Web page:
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J Neurosci. 2015 Mar 25;35(12):5067-86. doi: 10.1523/JNEUROSCI.4240-14.2015.

Characterizing KIF16B in neurons reveals a novel intramolecular "stalk inhibition" mechanism that regulates its capacity to potentiate the selective somatodendritic localization of early endosomes.

Author information

1
Department of Molecular and Cell Biology and Department of Molecular Structure and Dynamics, Graduate School of Medicine, University of Tokyo, Tokyo 113-0033, Japan, and.
2
Department of Molecular and Cell Biology and Department of Molecular Structure and Dynamics, Graduate School of Medicine, University of Tokyo, Tokyo 113-0033, Japan, and Center of Excellence in Genome Medicine Research, King Abdulaziz University, Jeddah 21589, Saudi Arabia hirokawa@m.u-tokyo.ac.jp.

Abstract

An organelle's subcellular localization is closely related to its function. Early endosomes require localization to somatodendritic regions in neurons to enable neuronal morphogenesis, polarized sorting, and signal transduction. However, it is not known how the somatodendritic localization of early endosomes is achieved. Here, we show that the kinesin superfamily protein 16B (KIF16B) is essential for the correct localization of early endosomes in mouse hippocampal neurons. Loss of KIF16B induced the aggregation of early endosomes and perturbed the trafficking and functioning of receptors, including the AMPA and NGF receptors. This defect was rescued by KIF16B, emphasizing the critical functional role of the protein in early endosome and receptor transport. Interestingly, in neurons expressing a KIF16B deletion mutant lacking the second and third coiled-coils of the stalk domain, the early endosomes were mistransported to the axons. Additionally, the binding of the motor domain of KIF16B to microtubules was inhibited by the second and third coiled-coils (inhibitory domain) in an ATP-dependent manner. This suggests that the intramolecular binding we find between the inhibitory domain and motor domain of KIF16B may serve as a switch to control the binding of the motor to microtubules, thereby regulating KIF16B activity. We propose that this novel autoregulatory "stalk inhibition" mechanism underlies the ability of KIF16B to potentiate the selective somatodendritic localization of early endosomes.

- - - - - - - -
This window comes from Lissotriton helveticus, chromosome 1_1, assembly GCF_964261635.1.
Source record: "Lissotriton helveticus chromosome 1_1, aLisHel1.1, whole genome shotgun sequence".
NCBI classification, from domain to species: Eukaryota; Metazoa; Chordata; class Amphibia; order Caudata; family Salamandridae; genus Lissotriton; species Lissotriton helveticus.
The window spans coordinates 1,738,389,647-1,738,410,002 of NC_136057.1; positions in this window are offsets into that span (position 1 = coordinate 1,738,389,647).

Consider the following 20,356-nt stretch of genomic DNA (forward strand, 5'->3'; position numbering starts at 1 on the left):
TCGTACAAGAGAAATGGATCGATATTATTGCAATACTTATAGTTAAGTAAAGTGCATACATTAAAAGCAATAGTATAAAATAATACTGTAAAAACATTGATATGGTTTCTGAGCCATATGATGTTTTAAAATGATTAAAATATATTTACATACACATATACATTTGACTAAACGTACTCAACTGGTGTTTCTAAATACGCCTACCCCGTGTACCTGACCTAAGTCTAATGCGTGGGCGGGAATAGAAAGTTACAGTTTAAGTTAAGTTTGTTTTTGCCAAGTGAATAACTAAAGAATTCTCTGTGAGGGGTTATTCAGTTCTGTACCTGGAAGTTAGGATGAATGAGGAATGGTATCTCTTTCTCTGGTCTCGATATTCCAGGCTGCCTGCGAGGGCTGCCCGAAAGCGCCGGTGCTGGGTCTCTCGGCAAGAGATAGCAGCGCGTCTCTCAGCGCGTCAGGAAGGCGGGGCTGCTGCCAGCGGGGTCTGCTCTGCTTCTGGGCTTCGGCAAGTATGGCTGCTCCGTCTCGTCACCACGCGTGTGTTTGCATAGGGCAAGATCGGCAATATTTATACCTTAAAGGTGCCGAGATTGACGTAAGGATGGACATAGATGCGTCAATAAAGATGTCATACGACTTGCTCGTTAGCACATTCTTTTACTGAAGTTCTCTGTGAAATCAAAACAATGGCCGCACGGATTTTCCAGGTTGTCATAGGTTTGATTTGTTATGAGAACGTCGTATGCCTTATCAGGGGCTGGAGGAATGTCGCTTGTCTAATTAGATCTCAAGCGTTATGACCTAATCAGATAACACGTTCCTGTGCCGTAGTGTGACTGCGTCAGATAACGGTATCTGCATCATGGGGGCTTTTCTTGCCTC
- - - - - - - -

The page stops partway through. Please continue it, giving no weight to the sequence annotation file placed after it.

KEYWORDS:

KIF16B; early endosome; neurons; receptor trafficking; stalk inhibition

PMID:
25810535
DOI:
10.1523/JNEUROSCI.4240-14.2015
[Indexed for MEDLINE]
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